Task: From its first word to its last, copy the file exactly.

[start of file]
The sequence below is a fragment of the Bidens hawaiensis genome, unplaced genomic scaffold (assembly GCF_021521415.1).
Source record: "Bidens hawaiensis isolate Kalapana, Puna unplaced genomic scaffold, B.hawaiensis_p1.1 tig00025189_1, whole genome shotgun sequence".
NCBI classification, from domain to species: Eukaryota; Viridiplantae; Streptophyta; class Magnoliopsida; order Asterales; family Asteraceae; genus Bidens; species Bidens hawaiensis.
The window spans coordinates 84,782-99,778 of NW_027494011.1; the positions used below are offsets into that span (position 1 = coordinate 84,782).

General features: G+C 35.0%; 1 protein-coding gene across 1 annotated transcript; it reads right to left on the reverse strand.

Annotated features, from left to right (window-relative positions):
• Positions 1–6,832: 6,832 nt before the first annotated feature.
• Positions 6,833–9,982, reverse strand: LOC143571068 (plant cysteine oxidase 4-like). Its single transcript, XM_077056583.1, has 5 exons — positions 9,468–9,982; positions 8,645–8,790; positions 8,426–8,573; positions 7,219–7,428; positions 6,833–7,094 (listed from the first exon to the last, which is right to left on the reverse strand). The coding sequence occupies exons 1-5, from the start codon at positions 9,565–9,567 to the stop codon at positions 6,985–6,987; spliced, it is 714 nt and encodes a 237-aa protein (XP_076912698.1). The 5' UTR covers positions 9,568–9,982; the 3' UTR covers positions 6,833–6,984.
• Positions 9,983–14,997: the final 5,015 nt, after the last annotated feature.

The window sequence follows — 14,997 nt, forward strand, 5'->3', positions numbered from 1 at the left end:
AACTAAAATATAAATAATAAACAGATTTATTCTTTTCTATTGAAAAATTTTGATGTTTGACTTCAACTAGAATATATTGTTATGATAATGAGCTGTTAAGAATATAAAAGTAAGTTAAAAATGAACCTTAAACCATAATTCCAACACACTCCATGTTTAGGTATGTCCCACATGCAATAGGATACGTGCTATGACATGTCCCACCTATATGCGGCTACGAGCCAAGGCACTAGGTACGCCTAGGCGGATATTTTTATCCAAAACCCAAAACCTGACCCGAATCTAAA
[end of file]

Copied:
The sequence below is a fragment of the Bidens hawaiensis genome, unplaced genomic scaffold (assembly GCF_021521415.1).
Source record: "Bidens hawaiensis isolate Kalapana, Puna unplaced genomic scaffold, B.hawaiensis_p1.1 tig00025189_1, whole genome shotgun sequence".
NCBI classification, from domain to species: Eukaryota; Viridiplantae; Streptophyta; class Magnoliopsida; order Asterales; family Asteraceae; genus Bidens; species Bidens hawaiensis.
The window spans coordinates 84,782-99,778 of NW_027494011.1; the positions used below are offsets into that span (position 1 = coordinate 84,782).

General features: G+C 35.0%; 1 protein-coding gene across 1 annotated transcript; it reads right to left on the reverse strand.

Annotated features, from left to right (window-relative positions):
• Positions 1–6,832: 6,832 nt before the first annotated feature.
• Positions 6,833–9,982, reverse strand: LOC143571068 (plant cysteine oxidase 4-like). Its single transcript, XM_077056583.1, has 5 exons — positions 9,468–9,982; positions 8,645–8,790; positions 8,426–8,573; positions 7,219–7,428; positions 6,833–7,094 (listed from the first exon to the last, which is right to left on the reverse strand). The coding sequence occupies exons 1-5, from the start codon at positions 9,565–9,567 to the stop codon at positions 6,985–6,987; spliced, it is 714 nt and encodes a 237-aa protein (XP_076912698.1). The 5' UTR covers positions 9,568–9,982; the 3' UTR covers positions 6,833–6,984.
• Positions 9,983–14,997: the final 5,015 nt, after the last annotated feature.

The window sequence follows — 14,997 nt, forward strand, 5'->3', positions numbered from 1 at the left end:
AACTAAAATATAAATAATAAACAGATTTATTCTTTTCTATTGAAAAATTTTGATGTTTGACTTCAACTAGAATATATTGTTATGATAATGAGCTGTTAAGAATATAAAAGTAAGTTAAAAATGAACCTTAAACCATAATTCCAACACACTCCATGTTTAGGTATGTCCCACATGCAATAGGATACGTGCTATGACATGTCCCACCTATATGCGGCTACGAGCCAAGGCACTAGGTACGCCTAGGCGGATATTTTTATCCAAAACCCAAAACCTGACCCGAATCTAAA